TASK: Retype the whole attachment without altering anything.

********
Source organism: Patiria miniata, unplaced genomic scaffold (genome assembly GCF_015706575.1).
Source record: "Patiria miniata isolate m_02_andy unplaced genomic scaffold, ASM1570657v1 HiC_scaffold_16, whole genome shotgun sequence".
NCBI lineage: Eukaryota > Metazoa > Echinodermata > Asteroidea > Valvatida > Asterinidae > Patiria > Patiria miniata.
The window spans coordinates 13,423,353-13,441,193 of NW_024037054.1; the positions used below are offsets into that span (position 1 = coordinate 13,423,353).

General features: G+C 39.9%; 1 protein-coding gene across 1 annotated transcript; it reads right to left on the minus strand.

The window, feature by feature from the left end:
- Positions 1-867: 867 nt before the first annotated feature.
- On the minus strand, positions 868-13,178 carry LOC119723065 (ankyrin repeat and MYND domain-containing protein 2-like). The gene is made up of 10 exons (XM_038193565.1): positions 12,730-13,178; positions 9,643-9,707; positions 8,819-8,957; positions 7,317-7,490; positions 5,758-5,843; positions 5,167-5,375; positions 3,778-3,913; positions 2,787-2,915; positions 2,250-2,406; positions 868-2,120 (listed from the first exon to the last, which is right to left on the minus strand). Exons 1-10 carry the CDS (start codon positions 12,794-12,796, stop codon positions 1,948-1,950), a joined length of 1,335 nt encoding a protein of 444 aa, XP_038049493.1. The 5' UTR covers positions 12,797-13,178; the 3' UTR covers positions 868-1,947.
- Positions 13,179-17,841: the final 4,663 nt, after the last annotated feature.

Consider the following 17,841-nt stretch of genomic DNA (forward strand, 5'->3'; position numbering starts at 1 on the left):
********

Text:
Source organism: Patiria miniata, unplaced genomic scaffold (genome assembly GCF_015706575.1).
Source record: "Patiria miniata isolate m_02_andy unplaced genomic scaffold, ASM1570657v1 HiC_scaffold_16, whole genome shotgun sequence".
NCBI lineage: Eukaryota > Metazoa > Echinodermata > Asteroidea > Valvatida > Asterinidae > Patiria > Patiria miniata.
The window spans coordinates 13,423,353-13,441,193 of NW_024037054.1; the positions used below are offsets into that span (position 1 = coordinate 13,423,353).

General features: G+C 39.9%; 1 protein-coding gene across 1 annotated transcript; it reads right to left on the minus strand.

The window, feature by feature from the left end:
- Positions 1-867: 867 nt before the first annotated feature.
- On the minus strand, positions 868-13,178 carry LOC119723065 (ankyrin repeat and MYND domain-containing protein 2-like). The gene is made up of 10 exons (XM_038193565.1): positions 12,730-13,178; positions 9,643-9,707; positions 8,819-8,957; positions 7,317-7,490; positions 5,758-5,843; positions 5,167-5,375; positions 3,778-3,913; positions 2,787-2,915; positions 2,250-2,406; positions 868-2,120 (listed from the first exon to the last, which is right to left on the minus strand). Exons 1-10 carry the CDS (start codon positions 12,794-12,796, stop codon positions 1,948-1,950), a joined length of 1,335 nt encoding a protein of 444 aa, XP_038049493.1. The 5' UTR covers positions 12,797-13,178; the 3' UTR covers positions 868-1,947.
- Positions 13,179-17,841: the final 4,663 nt, after the last annotated feature.

Consider the following 17,841-nt stretch of genomic DNA (forward strand, 5'->3'; position numbering starts at 1 on the left):